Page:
Coupland's Art of Chemical Warfare


From Macleans (June 11, 2001)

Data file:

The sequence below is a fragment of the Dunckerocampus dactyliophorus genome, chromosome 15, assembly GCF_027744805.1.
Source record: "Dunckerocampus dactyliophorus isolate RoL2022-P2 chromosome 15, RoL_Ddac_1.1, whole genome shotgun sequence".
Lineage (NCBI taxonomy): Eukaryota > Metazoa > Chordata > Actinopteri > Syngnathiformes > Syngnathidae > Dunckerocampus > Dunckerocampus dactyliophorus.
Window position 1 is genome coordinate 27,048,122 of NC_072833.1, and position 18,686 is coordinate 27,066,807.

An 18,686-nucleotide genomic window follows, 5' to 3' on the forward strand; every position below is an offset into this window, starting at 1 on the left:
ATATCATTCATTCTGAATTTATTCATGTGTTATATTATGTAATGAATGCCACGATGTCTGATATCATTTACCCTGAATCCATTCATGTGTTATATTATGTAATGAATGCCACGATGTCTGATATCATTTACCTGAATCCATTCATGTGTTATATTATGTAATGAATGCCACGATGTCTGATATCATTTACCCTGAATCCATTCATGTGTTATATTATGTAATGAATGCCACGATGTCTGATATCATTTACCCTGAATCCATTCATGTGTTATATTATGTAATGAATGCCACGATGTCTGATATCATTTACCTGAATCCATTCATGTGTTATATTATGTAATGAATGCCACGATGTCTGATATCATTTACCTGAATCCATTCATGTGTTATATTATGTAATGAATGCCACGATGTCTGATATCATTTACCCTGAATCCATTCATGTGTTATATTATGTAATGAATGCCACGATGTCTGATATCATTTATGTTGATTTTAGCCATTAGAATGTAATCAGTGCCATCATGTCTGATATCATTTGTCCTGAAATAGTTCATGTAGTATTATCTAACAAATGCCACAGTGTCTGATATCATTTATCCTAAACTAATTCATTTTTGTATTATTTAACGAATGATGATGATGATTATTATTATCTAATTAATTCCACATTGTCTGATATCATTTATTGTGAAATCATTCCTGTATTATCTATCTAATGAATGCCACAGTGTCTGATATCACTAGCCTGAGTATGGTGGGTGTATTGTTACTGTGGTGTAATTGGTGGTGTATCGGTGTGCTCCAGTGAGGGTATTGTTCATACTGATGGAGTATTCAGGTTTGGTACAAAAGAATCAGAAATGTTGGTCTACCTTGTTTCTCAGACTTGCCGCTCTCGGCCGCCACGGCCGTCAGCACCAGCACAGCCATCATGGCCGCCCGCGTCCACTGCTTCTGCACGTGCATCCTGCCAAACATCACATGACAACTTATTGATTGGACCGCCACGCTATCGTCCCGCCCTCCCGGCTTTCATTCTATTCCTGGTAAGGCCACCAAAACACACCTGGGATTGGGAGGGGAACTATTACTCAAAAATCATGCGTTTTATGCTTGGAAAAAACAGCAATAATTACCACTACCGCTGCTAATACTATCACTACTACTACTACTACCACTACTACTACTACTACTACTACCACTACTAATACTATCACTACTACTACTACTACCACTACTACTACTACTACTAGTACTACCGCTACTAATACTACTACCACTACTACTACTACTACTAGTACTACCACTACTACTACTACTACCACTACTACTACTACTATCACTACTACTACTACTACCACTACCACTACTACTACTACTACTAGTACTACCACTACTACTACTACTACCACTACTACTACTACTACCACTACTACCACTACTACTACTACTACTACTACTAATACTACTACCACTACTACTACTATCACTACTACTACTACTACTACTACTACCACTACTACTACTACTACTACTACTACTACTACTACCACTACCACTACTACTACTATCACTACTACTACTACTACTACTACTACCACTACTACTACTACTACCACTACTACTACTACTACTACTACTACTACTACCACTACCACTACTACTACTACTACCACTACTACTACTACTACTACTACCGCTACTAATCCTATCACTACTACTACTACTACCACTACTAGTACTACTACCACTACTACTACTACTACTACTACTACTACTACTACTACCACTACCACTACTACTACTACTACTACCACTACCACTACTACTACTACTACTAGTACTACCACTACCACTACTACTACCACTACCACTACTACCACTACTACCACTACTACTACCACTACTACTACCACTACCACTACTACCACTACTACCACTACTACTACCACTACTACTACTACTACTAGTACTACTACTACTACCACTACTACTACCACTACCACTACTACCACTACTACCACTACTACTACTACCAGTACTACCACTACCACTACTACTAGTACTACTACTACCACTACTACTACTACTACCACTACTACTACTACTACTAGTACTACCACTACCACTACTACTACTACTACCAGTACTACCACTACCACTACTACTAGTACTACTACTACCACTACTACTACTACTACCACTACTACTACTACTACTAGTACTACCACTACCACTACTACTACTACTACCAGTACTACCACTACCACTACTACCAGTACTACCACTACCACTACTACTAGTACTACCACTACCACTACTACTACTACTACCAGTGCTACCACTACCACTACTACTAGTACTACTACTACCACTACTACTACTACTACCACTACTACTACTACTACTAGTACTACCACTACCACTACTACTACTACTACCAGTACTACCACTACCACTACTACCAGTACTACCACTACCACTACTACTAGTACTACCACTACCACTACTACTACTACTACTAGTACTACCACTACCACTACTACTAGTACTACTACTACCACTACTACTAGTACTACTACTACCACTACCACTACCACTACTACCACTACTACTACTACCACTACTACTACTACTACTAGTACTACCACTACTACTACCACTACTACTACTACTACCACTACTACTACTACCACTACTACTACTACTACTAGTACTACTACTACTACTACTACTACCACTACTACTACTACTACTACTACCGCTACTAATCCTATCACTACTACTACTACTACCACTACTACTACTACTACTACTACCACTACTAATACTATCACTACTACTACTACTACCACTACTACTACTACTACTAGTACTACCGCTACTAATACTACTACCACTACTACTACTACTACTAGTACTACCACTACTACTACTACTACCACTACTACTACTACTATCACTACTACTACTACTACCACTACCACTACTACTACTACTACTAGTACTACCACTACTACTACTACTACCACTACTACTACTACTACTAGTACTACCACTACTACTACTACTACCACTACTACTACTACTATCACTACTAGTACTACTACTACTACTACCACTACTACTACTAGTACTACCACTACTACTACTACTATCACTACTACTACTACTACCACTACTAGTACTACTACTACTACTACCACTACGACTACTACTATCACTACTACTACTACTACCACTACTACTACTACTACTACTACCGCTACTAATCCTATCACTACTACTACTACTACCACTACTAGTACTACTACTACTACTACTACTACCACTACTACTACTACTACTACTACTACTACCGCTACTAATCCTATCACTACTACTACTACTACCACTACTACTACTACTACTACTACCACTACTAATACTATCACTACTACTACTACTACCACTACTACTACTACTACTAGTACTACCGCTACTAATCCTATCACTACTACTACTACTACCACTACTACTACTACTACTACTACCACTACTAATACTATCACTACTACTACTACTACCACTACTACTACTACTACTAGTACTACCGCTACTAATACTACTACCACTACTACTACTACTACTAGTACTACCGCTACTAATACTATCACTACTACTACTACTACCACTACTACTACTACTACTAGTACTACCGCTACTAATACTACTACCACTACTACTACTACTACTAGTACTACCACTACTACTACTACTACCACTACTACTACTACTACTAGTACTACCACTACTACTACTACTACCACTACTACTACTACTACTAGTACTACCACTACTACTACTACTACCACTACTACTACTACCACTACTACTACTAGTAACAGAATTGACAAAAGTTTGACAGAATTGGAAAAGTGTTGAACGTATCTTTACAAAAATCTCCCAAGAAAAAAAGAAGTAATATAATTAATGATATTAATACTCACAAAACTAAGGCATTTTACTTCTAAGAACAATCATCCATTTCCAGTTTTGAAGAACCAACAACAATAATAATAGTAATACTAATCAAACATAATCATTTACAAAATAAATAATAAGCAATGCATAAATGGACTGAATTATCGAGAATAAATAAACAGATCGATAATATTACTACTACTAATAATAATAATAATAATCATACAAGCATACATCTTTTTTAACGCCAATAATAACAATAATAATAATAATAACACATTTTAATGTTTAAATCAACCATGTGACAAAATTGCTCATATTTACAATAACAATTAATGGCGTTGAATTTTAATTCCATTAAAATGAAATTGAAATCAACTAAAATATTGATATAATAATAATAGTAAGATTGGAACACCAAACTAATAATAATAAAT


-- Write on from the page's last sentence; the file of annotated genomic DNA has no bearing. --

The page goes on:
Novelist Douglas Coupland's first love was art. The West Vancouver- based author (Generation X, Girlfriend in a Coma) graduated from the Emily Carr Institute of Art + Design in 1984 and had a solo sculpture show three years later. Now, Coupland has re-emerged as a sculptor at Vancouver's Monte Clark Gallery with Spike, a series of enlargements of toy plastic soldiers and of plastic bottles for household cleaners and other products. The work was inspired by real-life misfortune. In 1999, Coupland's niece was born missing her left hand and part of her forearm. She was among 30 newborns with malformed limbs in the North Shore of British Columbia's Lower Mainland. A few years later, medical authorities concluded that the rise in limb abnormalities was not statistically significant enough to justify further investigation. Coupland's family, who suspects some toxic agent was responsible for the defects, was left angry and frustrated, and the writer found himself drawn back to the sculpture studio.